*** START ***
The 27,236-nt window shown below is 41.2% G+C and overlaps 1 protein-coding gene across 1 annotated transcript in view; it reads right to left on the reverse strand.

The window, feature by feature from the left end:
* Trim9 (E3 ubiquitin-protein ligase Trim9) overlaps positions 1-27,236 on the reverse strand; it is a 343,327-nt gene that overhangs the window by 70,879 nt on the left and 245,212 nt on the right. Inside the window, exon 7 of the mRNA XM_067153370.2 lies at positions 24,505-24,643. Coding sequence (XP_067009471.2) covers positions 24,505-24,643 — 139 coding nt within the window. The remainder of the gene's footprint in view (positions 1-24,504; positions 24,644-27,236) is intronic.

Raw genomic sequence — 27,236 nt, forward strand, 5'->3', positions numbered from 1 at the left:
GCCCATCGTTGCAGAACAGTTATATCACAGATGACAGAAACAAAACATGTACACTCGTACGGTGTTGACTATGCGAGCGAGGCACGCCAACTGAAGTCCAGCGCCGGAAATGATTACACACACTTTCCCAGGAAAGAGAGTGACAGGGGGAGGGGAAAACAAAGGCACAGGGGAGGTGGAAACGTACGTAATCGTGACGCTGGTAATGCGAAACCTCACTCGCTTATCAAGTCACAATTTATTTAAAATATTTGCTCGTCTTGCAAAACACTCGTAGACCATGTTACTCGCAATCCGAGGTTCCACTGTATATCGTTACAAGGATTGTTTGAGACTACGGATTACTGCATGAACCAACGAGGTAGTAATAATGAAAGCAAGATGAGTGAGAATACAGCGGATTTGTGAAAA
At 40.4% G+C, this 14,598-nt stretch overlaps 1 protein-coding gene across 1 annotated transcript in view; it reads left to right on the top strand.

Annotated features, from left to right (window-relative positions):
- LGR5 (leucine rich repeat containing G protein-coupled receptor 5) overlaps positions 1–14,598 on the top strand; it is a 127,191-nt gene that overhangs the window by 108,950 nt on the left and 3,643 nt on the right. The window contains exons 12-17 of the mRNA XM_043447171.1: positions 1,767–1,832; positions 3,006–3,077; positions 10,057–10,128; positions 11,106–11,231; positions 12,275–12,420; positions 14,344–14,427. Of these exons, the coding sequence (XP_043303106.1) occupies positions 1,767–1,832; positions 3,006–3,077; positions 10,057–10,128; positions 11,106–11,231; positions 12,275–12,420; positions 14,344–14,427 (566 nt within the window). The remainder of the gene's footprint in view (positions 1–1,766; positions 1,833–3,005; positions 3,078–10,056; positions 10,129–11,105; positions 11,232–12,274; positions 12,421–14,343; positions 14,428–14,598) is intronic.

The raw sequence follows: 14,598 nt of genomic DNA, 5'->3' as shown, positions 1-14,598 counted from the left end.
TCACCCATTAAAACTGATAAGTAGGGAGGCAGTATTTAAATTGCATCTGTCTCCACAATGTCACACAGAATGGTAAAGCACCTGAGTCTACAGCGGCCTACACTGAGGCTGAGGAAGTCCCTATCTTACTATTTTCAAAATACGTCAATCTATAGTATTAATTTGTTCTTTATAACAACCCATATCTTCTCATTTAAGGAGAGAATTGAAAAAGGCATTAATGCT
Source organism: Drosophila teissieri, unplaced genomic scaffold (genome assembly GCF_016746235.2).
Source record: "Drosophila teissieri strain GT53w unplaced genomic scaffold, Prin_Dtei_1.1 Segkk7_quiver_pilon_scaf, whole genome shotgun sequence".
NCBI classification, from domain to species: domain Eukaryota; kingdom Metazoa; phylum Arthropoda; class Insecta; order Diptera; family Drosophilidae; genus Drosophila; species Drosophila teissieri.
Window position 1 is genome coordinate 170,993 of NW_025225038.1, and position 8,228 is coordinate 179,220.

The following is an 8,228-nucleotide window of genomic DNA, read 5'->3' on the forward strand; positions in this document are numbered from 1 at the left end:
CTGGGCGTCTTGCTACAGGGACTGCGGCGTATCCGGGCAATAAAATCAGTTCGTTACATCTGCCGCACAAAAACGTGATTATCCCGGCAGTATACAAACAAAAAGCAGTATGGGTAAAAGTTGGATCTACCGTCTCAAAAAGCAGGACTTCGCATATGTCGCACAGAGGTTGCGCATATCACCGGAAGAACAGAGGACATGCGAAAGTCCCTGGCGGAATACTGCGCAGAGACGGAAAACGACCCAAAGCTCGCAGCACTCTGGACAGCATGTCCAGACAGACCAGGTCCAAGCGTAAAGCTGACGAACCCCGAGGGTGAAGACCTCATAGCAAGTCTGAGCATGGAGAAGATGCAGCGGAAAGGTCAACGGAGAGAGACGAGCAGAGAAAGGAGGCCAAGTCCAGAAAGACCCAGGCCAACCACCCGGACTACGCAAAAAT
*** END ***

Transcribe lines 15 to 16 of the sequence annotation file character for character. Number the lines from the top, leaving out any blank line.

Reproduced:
The following is an 8,228-nucleotide window of genomic DNA, read 5'->3' on the forward strand; positions in this document are numbered from 1 at the left end:
CTGGGCGTCTTGCTACAGGGACTGCGGCGTATCCGGGCAATAAAATCAGTTCGTTACATCTGCCGCACAAAAACGTGATTATCCCGGCAGTATACAAACAAAAAGCAGTATGGGTAAAAGTTGGATCTACCGTCTCAAAAAGCAGGACTTCGCATATGTCGCACAGAGGTTGCGCATATCACCGGAAGAACAGAGGACATGCGAAAGTCCCTGGCGGAATACTGCGCAGAGACGGAAAACGACCCAAAGCTCGCAGCACTCTGGACAGCATGTCCAGACAGACCAGGTCCAAGCGTAAAGCTGACGAACCCCGAGGGTGAAGACCTCATAGCAAGTCTGAGCATGGAGAAGATGCAGCGGAAAGGTCAACGGAGAGAGACGAGCAGAGAAAGGAGGCCAAGTCCAGAAAGACCCAGGCCAACCACCCGGACTACGCAAAAAT